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Tess of the D’Ubervilles, Thomas Hardy and George Eliot’s Middlemarch both revolve around 19th century English mores, particularly as they speak to both the constricted lives of peasant women (“Tess of the D’Ubervilles”) and the gentry (“Middlemarch”. Tess can never outrun her shadow and the privileged women of Middlemarch are equally tethered to strict rules of acceptable behavior. At least Eliot in her engrossing story makes clear that men are nearly as hidebound as women.— From Dave
Tess of the D’Ubervilles, Thomas Hardy and George Eliot’s Middlemarch both revolve around 19th century English mores, particularly as they speak to both the constricted lives of peasant women (“Tess of the D’Ubervilles”) and the gentry (“Middlemarch”. Tess can never outrun her shadow and the privileged women of Middlemarch are equally tethered to strict rules of acceptable behavior. At least Eliot in her engrossing story makes clear that men are nearly as hidebound as women. ~ Dave— From Staff Favorites 2019
George Eliot's Victorian masterpiece: a magnificent portrait of a provincial town and its inhabitants
George Eliot’s novel, Middlemarch: A Study of Provincial Life, explores a fictional nineteenth-century Midlands town in the midst of modern changes. The proposed Reform Bill promises political change; the building of railroads alters both the physical and cultural landscape; new scientific approaches to medicine incite public division; and scandal lurks behind respectability. The quiet drama of ordinary lives and flawed choices are played out in the complexly portrayed central characters of the novel—the idealistic Dorothea Brooke; the ambitious Dr. Lydgate; the spendthrift Fred Vincy; and the steadfast Mary Garth. The appearance of two outsiders further disrupts the town’s equilibrium—Will Ladislaw, the spirited nephew of Dorothea’s husband, the Rev. Edward Casaubon, and the sinister John Raffles, who threatens to expose the hidden past of one of the town’s elite. Middlemarch displays George Eliot’s clear-eyed yet humane understanding of characters caught up in the mysterious unfolding of self-knowledge. This Penguin Classics edition uses the second edition of 1874 and features an introduction and notes by Eliot-biographer Rosemary Ashton. In her introduction, Ashton discusses themes of social change in Middlemarch, and examines the novel as an imaginative embodiment of Eliot's humanist beliefs.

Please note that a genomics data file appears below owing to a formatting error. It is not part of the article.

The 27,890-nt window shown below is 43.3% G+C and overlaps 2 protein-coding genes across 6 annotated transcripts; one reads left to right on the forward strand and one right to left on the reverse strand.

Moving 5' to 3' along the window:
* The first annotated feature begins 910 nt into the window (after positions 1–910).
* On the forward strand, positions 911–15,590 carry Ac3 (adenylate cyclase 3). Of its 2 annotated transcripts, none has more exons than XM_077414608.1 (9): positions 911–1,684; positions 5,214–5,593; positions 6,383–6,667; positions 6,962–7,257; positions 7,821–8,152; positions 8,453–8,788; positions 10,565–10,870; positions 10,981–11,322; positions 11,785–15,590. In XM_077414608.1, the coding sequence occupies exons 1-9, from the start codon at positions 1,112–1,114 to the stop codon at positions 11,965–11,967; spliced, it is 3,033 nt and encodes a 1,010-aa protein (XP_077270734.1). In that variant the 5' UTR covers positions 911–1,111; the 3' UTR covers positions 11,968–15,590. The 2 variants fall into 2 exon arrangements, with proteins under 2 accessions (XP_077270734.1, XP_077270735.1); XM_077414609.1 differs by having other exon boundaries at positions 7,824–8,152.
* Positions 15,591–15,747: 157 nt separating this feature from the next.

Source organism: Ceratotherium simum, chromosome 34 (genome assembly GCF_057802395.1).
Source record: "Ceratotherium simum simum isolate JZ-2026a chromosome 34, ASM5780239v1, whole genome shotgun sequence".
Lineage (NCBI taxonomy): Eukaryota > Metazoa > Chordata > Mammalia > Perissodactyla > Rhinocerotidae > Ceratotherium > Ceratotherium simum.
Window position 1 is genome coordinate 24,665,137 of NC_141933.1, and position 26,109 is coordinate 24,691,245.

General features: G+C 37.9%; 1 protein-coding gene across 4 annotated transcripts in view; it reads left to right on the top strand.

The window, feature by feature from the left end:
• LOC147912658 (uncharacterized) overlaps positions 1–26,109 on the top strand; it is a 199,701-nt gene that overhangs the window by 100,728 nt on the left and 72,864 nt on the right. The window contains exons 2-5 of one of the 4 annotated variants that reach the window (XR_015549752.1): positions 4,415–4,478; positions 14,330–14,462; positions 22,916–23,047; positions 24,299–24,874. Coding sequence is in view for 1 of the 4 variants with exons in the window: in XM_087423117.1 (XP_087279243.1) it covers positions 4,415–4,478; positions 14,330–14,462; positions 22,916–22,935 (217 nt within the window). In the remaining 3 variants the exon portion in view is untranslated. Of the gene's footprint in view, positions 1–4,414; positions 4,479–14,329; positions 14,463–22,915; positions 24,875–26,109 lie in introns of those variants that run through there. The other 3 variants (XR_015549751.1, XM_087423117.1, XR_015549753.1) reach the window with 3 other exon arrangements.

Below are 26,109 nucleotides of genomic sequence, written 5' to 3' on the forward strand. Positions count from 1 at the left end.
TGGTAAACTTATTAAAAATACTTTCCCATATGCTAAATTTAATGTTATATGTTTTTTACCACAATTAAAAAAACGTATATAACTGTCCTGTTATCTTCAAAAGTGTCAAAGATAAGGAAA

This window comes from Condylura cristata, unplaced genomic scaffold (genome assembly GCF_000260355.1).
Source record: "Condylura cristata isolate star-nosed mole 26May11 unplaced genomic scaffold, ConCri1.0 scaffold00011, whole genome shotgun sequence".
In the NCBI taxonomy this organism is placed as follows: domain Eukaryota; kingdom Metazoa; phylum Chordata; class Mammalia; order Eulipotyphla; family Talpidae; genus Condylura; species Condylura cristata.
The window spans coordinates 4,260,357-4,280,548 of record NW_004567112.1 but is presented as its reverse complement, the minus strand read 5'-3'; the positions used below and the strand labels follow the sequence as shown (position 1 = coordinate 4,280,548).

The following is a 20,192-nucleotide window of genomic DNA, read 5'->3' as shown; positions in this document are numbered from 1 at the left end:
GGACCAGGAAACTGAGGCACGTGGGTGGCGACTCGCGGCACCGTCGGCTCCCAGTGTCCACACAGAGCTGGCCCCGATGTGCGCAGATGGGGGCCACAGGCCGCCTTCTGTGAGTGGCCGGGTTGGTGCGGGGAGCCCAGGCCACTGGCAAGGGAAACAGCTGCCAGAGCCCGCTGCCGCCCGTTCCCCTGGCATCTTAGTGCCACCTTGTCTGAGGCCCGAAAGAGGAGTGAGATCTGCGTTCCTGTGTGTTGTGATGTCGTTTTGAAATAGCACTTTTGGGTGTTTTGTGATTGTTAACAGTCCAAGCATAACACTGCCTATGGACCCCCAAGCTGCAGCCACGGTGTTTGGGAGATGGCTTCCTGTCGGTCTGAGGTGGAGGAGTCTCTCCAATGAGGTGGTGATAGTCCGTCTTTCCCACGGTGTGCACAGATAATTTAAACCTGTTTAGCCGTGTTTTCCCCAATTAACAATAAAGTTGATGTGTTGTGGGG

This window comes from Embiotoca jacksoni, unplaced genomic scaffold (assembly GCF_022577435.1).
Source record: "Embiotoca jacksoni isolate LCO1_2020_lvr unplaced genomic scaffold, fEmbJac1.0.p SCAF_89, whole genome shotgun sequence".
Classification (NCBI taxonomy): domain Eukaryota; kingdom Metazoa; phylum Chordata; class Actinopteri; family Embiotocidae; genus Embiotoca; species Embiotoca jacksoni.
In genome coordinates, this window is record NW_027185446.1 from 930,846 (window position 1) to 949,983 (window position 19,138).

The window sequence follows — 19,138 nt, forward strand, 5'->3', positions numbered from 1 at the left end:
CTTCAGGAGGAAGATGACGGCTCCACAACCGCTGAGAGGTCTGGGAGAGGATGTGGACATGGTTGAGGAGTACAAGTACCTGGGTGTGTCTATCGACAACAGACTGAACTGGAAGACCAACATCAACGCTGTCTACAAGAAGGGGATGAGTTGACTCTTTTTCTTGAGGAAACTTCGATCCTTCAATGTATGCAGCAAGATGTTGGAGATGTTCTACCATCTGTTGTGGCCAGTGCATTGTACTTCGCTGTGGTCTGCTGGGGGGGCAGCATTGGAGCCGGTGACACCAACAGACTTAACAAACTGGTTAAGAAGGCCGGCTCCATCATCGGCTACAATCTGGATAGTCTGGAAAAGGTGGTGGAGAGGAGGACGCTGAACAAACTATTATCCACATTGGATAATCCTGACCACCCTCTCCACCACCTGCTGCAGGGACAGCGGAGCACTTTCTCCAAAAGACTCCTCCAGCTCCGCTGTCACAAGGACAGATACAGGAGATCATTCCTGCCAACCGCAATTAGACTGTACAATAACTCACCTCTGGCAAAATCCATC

For more than sixty-five years, Penguin has been the leading publisher of classic literature in the English-speaking world. With more than 1,500 titles, Penguin Classics represents a global bookshelf of the best works throughout history and across genres and disciplines. Readers trust the series to provide authoritative texts enhanced by introductions and notes by distinguished scholars and contemporary authors, as well as up-to-date translations by award-winning translators.
About the Author
George Eliot (Mary Ann Evans Cross) was born on November 22, 1819 at Arbury Farm, Warwickshire, England. She received an ordinary education and, upon leaving school at the age of sixteen, embarked on a program of independent study to further her intellectual growth. In 1841 she moved with her father to Coventry, where the influences of “skeptics and rationalists” swayed her from an intense religious devoutness to an eventual break with the church. The death of her father in 1849 left her with a small legacy and the freedom to pursue her literary inclinations. In 1851 she became the assistant editor of the Westminster Review, a position she held for three years. In 1854 came the fated meeting with George Henry Lewes, the gifted editor of The Leader, who was to become her adviser and companion for the next twenty-four years. Her first book, Scenes of a Clerical Life (1858), was followed by Adam Bede (1859), The Mill on the Floss (1860),Silas Marner (1861), and Middlemarch (1872). The death of Lewes, in 1878, left her stricken and lonely. On May 6, 1880, she married John Cross, a friend of long standing, and after a brief illness she died on December 22 of that year, in London.
Rosemary Ashton, Professor of English Literature at University College, London, is the editor of the Penguin Classics edition of Middlemarch.
"One of the few English novels written for grown-up people" -- Virginia Woolf
"The most profound, wise and absorbing of English novels...and, above all, truthful and forgiving about human behavior." -- Hermione Lee